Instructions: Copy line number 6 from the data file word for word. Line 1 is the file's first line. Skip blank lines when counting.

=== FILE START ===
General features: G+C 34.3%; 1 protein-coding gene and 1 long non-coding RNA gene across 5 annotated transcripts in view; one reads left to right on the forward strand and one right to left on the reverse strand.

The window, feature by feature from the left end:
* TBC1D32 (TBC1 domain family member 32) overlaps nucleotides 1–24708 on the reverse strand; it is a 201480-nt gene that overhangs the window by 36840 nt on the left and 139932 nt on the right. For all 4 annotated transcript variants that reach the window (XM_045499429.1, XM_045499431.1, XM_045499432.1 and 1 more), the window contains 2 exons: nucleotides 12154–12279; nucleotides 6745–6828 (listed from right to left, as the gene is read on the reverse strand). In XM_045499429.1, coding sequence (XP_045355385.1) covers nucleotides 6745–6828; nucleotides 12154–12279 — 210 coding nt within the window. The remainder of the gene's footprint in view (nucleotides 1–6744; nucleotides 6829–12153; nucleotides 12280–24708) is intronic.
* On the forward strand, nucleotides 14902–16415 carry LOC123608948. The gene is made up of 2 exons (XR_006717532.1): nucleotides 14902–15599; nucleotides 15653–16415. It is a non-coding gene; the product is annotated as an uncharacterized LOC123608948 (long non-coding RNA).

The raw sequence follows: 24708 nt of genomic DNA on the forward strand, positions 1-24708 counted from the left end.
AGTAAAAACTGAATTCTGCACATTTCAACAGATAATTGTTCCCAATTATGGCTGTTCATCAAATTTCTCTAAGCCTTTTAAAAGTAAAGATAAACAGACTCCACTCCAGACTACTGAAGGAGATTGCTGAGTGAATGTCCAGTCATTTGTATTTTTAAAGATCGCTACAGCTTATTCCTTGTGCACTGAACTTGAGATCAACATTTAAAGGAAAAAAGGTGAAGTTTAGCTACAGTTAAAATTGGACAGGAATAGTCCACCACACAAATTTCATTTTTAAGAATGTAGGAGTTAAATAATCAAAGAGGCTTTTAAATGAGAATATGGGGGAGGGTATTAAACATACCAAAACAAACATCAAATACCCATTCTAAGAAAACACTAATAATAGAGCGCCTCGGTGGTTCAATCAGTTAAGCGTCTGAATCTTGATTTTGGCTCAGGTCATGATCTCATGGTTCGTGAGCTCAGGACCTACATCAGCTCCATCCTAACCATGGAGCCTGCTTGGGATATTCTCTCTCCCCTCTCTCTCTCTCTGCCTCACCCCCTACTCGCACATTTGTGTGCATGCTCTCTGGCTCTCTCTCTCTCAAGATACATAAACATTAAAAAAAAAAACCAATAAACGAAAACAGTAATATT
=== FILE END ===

AGTAAAAACTGAATTCTGCACATTTCAACAGATAATTGTTCCCAATTATGGCTGTTCATCAAATTTCTCTAAGCCTTTTAAAAGTAAAGATAAACAGACTCCACTCCAGACTACTGAAGGAGATTGCTGAGTGAATGTCCAGTCATTTGTATTTTTAAAGATCGCTACAGCTTATTCCTTGTGCACTGAACTTGAGATCAACATTTAAAGGAAAAAAGGTGAAGTTTAGCTACAGTTAAAATTGGACAGGAATAGTCCACCACACAAATTTCATTTTTAAGAATGTAGGAGTTAAATAATCAAAGAGGCTTTTAAATGAGAATATGGGGGAGGGTATTAAACATACCAAAACAAACATCAAATACCCATTCTAAGAAAACACTAATAATAGAGCGCCTCGGTGGTTCAATCAGTTAAGCGTCTGAATCTTGATTTTGGCTCAGGTCATGATCTCATGGTTCGTGAGCTCAGGACCTACATCAGCTCCATCCTAACCATGGAGCCTGCTTGGGATATTCTCTCTCCCCTCTCTCTCTCTCTGCCTCACCCCCTACTCGCACATTTGTGTGCATGCTCTCTGGCTCTCTCTCTCTCAAGATACATAAACATTAAAAAAAAAAACCAATAAACGAAAACAGTAATATT